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Rape victim tells court she doesn’t feel safe in home

A woman who was raped while she slept by a man who broke into her home in the middle of the night has told the Central Criminal Court the trauma will stay with her for the rest of her life.

The court was hearing a victim impact statement in the case of Kamal Kumar Nepali of Beech Park Ballincollig, Cork who was convicted by a jury last month on eight charges including rape, trespass, assault and sexual assault of the woman at a house near University College Cork on 1 March 2022.

He was described in court as a predator seeking to rape a vulnerable woman on the night.

He was also convicted of entering as as trespasser to four other properties on the same night.

The court was told the woman awoke shortly before 7am to find the stranger in her bed and discovered she was covered in love bites and bruises. She had been out with friends the night before and was a heavy sleeper especially after consuming alcohol, the court was told.


The man offered to give the woman a lift and said he had been there three weeks previously but she knew she had never met him before. The woman became hysterical and called for her flat mate who told her a man had entered her room some hours before and she had told him to leave and believed he had left.

Detective Sergeant John Paul Twomey told the court that an investigation later established through CCTV that Nepali had parked his car in the area and had been trying numerous doors and had entered a number of other properties.

In one case he was confronted by two men and left but appeared to be checking properties in a “calculated and calm” manner. He said all houses he entered were dark and he did so without permission.

Det Sgt Twomey said it was clear his intention was to go to the area and seek a vulnerable or intoxicated female to rape.

After his arrest he gave a number of different accounts to gardaí but eventually said was looking for a place to stay and the woman had invited him into her bedroom. The court was told he accepts he was trespassing but does not accept the jury verdict on the rape charge.

In a victim impact statement read to the court the woman said she had been asleep in what she thought was the safety of her own home until a complete stranger entered uninvited in the early hours of the morning.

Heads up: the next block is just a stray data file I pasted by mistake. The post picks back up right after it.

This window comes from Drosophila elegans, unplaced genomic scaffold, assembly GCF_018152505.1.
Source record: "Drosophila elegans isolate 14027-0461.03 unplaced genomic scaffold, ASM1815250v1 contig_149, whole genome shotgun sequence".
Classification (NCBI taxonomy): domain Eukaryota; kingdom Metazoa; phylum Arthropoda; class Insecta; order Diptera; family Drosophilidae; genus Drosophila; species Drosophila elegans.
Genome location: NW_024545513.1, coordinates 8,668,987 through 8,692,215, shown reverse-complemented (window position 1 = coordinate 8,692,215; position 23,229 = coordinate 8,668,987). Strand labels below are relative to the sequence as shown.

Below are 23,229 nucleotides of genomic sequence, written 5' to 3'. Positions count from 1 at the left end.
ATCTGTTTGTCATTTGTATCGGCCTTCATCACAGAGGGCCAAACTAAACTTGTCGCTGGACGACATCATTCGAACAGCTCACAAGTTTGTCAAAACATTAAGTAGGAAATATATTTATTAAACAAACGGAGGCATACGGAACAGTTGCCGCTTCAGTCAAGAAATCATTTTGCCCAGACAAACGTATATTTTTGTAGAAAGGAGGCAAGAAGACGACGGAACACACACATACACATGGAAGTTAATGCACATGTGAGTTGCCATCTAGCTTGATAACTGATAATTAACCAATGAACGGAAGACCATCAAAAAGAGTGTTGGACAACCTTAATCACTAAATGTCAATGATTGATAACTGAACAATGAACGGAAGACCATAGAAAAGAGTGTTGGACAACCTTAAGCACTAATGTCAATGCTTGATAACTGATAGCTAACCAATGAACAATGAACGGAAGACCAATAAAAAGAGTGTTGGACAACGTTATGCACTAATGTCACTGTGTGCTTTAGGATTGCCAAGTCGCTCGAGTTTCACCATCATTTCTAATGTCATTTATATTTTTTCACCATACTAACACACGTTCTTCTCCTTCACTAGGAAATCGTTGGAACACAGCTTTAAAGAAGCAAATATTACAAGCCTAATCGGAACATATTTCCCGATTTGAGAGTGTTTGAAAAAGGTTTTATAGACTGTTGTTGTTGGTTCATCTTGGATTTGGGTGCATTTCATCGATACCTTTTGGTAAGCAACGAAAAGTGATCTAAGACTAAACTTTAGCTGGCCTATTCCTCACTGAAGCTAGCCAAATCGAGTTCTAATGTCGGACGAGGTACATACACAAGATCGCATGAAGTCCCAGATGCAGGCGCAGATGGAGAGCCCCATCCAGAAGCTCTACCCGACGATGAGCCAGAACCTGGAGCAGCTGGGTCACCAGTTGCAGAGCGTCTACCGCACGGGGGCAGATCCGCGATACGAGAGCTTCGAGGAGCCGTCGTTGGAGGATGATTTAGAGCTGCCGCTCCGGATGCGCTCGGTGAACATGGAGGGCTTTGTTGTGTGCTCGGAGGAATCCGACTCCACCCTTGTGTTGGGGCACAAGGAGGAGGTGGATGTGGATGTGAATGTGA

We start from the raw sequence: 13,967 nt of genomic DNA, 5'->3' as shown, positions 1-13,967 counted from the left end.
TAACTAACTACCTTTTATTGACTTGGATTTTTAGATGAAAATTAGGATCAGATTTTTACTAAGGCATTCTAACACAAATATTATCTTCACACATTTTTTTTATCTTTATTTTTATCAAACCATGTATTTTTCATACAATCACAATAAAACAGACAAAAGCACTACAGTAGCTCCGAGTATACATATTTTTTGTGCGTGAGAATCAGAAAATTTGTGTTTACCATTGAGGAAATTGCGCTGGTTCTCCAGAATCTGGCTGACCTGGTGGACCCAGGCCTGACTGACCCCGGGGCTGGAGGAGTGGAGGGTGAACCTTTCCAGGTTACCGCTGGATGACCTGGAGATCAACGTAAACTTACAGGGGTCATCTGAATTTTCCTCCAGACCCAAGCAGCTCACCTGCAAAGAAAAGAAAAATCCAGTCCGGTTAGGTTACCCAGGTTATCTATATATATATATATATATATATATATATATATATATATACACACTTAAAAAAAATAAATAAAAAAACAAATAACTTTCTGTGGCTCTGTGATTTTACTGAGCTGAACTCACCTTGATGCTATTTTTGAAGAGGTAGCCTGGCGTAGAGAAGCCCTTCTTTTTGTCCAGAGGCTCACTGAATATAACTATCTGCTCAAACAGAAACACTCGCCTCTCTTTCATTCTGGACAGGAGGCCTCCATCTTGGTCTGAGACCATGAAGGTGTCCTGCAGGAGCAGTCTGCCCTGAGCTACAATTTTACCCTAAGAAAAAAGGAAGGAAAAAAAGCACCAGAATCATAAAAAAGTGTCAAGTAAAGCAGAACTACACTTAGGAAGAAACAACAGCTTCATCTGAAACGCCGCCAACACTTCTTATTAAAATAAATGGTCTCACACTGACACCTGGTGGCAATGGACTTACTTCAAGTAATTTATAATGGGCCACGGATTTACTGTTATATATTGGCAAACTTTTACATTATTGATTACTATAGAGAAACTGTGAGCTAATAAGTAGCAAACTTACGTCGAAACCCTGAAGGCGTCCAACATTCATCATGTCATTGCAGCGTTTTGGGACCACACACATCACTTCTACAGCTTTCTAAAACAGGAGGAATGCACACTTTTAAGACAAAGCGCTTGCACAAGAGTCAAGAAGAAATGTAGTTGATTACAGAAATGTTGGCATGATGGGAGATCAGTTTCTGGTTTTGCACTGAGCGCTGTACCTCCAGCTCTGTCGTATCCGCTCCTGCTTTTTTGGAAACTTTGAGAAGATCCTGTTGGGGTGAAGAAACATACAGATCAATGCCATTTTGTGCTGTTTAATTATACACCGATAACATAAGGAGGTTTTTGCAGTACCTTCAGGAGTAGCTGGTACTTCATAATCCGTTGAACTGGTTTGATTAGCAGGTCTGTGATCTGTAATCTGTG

She said she had “never seen, met or spoken to this person until I woke up beside him in my own bed. I was sexually assaulted and raped while I slept, having drunk a significant amount of alcohol the previous night”.


The woman described having to be examined at hospital as “horrific” and that she felt like it was another violation of her body. She recalled how her whole body was shaking for the entire day out of “pure shock and fear” and that she was covered in love bites and bruises which she had to cover up until they were gone for her sake and to protect her family and friends.

She recalled returning home to her family and seeing her father cry and how her parents and siblings did not know how to act around her. “No one did,” she added.

She said she tried to put on a brave face for the sake of others but the feelings of confusion fear and upset will never leave her.

“I no longer felt safe in my own home. I had lived out of home since 2015 and found myself having to move back home to my parents at the age of 24,” the statement said. She said she had lost her independence and love of life.

Having previously been an extroverted person with a great social life and fantastic friends and family she felt her life had come to a halt.

“I was haunted by nightmares and the fear that I could never go back to the way I was. I became a shell of the person I once was, unable to speak or process the events that occurred.”

She said she wanted to try counselling but knew she would have to reexplain her trauma and felt she could not process it at that time.

She said she tried to go back to normal and back to work by moving to a different house in another location in an attempt to restart her life.

The rape and sexual assault had affected her relationships with friends and family and dating, she said adding “I don’t want to be viewed as a victim although I know I am. I find myself withholding my trauma to be treated as normal”.

The woman said she lost a year and a half of her life with the trial, having to give numerous statements and repeated visits to hospital.

“Then I had to go to court and speak about my trauma to a courtroom of strangers and the man who had committed these crimes.”

She said she still cries to this day even though the trial has finished.

“Although the trial has finished I will continue to lose sleep, my appetite and my ability to form relationships will be forever changed with this hanging over me. I thought I would feel relief when the trial finished but it doesn’t change anything.

“Now that I know what people are capable of and that it can happen to me I will never sleep with my bedroom or front door unlocked or my window open. I will always have trauma that I will never want to tell anyone, which just causes a distance with those closest to me.

“I wouldn’t wish this on anyone and will continue to carry this for the rest of my life,” she said.

Defence Counsel John Peart told the court Nepali had been living in Ireland since the age of 15 and had done his Leaving Cert. He had never come to the attention of gardaí before and had worked in the family business. A number of character references were handed in to court from family, colleagues and friends.

Mr Justice Patrick McGrath adjourned sentence until 11 March next.

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